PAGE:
Straight from the horse’s mouth (almost): Victor Espinoza at Steiner Sports

The “Triple Crown Celebration With Victor Espinoza” Aug. 3 at Steiner Sports Marketing in New Rochelle was a revelation both for what we amateurs learned about horses and horse racing and the frankness with which Espinoza discussed these subjects.

Looking natty in a gray suit and sky-blue tie, the Mexican-born Espinoza – who guided American Pharoah to the first Triple Crown in 37 years, then capped it with a resounding win in the Haskell Invitational at Monmouth Park Aug. 2 – was both humble and humorous as he reflected on a career of more than 3,000 victories. (He doesn’t know the exact number.) He had been to the Triple Crown dance before – aboard War Emblem, with AP trainer Bob Baffert in 2002; and then with California Chrome just last year. Or so Fox 5 New York sportscaster Tina Cervasio – the evening’s expert interviewer – reminded him.

“And I failed,” Espinoza countered.

Ah but then came the Pharoah – whose stride is even wider than that of his great-great-great-grandfather, Secretariat. What distinguishes him from the rest?

“He’s faster than all of them,” Espinoza quipped to some 50 admirers and journalists who gathered in the sleek, memorabilia-studded offices of Steiner Sports. Indeed, Espinoza said what he has often observed before: The Pharoah is so effortlessly fast that riding him is like moving in slow motion. Only when Espinoza looks over his shoulder does he realize how far back the pack is.

Success, like hindsight, is 20/20. You think that the end mirrors the beginning. But that is not always the case. Espinoza was upfront about his relationship with Baffert, for whom he used to ride all the time. Then came a two-year falling out. “He wanted me to ride a certain way,” Espinoza said.

But at last year’s Kentucky Derby, Baffert said to him, “You and me, next year.”

“What are the odds of that?” Espinoza added.

His start with the Pharoah would’ve suggested that the odds weren’t good. Though AP now has a reputation of being “nicer than a little pony,” he was a volatile 2-year-old – getting loose, going crazy in the gate, which is dangerous for all members of the team.

But Espinoza looks at a horse the way he looks at a woman – top to bottom, side to side. (Good to know, Victor.) Evidently, he liked what he saw in the gorgeous Pharoah, whose famously bobbed tail – Espinoza doesn’t know if another horse chewed off a clump of it – is now growing back.

A horse, he said, is also like a car. Move right and the horse turns right. Draw back and the horse pulls up. You measure the horse’s strength from the top of the neck to the base, or withers, Espinoza said. You can feel it as you take the reins. The first time Espinoza sat on AP, he realized he had one powerful animal beneath him. Out on the track, the Pharoah put his neck out. “Oh, oh, that’s not good,” Espinoza remembered thinking. AP was testing him, and Espinoza took a page from the Taoist philosopher Lao Tzu (though he may not have realized it): “Yield and overcome.”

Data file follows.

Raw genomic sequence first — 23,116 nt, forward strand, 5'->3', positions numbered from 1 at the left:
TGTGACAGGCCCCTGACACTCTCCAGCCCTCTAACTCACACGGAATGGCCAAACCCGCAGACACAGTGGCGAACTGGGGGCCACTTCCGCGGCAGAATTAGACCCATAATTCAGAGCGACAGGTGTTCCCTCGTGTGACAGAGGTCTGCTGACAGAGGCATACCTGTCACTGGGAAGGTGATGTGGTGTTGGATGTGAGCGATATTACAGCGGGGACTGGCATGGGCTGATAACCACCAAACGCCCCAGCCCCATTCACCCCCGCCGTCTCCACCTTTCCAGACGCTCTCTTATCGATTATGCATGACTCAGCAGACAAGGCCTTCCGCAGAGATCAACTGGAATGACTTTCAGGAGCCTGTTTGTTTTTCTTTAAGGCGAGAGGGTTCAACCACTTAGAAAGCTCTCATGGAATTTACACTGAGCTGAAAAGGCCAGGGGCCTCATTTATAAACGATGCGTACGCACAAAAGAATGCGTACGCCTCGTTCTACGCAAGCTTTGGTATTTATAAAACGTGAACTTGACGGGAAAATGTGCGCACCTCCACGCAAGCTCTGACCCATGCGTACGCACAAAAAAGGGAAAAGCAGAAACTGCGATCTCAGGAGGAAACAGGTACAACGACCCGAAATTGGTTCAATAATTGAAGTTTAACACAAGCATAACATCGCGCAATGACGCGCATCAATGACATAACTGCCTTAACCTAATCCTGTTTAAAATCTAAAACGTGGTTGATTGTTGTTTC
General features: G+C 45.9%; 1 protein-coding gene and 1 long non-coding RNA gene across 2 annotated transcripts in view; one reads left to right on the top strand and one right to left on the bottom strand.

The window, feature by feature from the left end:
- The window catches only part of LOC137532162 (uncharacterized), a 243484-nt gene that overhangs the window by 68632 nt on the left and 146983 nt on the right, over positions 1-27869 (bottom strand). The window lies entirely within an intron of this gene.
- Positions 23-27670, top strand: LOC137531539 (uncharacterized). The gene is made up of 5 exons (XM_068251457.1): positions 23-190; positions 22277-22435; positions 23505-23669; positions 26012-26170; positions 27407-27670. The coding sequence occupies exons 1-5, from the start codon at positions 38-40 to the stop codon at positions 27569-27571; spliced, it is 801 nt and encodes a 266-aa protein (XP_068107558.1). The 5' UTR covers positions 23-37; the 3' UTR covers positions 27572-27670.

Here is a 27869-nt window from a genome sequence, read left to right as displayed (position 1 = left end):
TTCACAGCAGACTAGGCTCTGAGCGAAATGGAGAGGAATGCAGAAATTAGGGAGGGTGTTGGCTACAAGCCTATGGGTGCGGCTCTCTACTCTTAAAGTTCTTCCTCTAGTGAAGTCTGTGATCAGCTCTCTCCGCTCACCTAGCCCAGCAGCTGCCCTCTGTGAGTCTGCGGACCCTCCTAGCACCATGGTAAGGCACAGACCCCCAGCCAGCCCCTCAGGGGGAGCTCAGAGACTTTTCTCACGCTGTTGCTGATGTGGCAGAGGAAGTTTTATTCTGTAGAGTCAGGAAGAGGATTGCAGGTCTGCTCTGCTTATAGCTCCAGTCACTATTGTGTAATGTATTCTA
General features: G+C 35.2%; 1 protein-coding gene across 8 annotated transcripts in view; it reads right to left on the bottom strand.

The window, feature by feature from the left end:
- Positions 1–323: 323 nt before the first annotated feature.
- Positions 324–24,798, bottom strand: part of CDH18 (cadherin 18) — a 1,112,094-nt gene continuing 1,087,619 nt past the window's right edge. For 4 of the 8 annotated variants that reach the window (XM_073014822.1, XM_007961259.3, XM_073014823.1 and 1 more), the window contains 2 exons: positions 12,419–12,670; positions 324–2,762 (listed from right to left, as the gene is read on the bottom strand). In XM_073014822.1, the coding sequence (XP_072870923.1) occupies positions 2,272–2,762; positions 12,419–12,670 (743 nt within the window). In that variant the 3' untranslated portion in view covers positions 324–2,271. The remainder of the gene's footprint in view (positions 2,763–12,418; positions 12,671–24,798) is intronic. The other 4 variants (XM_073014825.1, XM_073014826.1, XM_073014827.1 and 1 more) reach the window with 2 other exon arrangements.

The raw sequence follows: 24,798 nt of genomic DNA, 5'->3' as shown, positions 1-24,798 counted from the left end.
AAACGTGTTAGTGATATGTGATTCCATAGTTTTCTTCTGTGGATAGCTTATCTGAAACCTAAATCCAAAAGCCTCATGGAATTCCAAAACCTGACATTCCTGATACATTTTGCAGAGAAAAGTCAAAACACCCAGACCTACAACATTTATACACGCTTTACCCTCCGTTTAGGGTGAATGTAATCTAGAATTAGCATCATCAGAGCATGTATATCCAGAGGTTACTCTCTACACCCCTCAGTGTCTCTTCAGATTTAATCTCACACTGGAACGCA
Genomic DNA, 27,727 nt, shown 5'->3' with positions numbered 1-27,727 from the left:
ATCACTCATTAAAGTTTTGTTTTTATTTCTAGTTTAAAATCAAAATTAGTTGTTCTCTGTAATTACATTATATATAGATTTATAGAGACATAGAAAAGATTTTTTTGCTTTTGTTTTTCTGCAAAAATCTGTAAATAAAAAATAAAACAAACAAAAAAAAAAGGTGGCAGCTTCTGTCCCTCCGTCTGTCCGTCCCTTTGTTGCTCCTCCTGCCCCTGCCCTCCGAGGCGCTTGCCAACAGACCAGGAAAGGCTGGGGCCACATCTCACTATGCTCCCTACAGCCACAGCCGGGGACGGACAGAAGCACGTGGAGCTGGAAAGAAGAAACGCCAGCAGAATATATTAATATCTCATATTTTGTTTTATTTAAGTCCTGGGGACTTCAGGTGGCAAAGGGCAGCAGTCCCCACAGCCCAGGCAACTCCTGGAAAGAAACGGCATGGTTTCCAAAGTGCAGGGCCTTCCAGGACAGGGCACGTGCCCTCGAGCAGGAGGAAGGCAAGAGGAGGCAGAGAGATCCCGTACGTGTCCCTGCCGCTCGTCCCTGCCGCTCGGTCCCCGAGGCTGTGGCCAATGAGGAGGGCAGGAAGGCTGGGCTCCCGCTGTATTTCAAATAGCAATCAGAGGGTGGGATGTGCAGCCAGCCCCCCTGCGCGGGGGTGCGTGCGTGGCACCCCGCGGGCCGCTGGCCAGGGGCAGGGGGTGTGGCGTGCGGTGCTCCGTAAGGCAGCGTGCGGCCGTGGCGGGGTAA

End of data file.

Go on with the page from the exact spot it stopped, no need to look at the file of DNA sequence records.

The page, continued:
Espinoza said he dropped the reins. And the Pharoah calmed down.

Since then, horse and rider have been of one mind, which is what Espinoza said needs to happen. But it has not been easy. The Pharoah came from behind in a crowded field to take the Kentucky Derby. Then came the monsoon that was the Preakness.

“I’m from Mexico City, where it doesn’t rain that much,” Espinoza remembered. “I never saw so much rain in my life. But (AP) took it well. As long as the ground is stable, horses don’t mind the rain.”

Espinoza was asked what he was thinking as he realized he was about to win the Triple Crown. He was happy but not delirious. You keep looking between the horse’s ears, he said. Espinoza gazed toward the wire. It might as well have been 100 miles away, he said.

Ears are the key to a horse. If they alternately move back and forth, the horse is happy. These days, American Pharoah’s ears are doing a lot of wiggling. Will he compete in the Travers Stakes in Saratoga Aug. 29 and elsewhere before the Breeders’ Cup Classic Oct. 30 and 31? Ultimately, that will not be up to Baffert or owner Ahmed Zayat.

“The next race is all up to American Pharoah.”

For more on American Pharoah, see my story in August WAG (“Passion Plays”) and my sports/culture blog at – Georgette Gouveia

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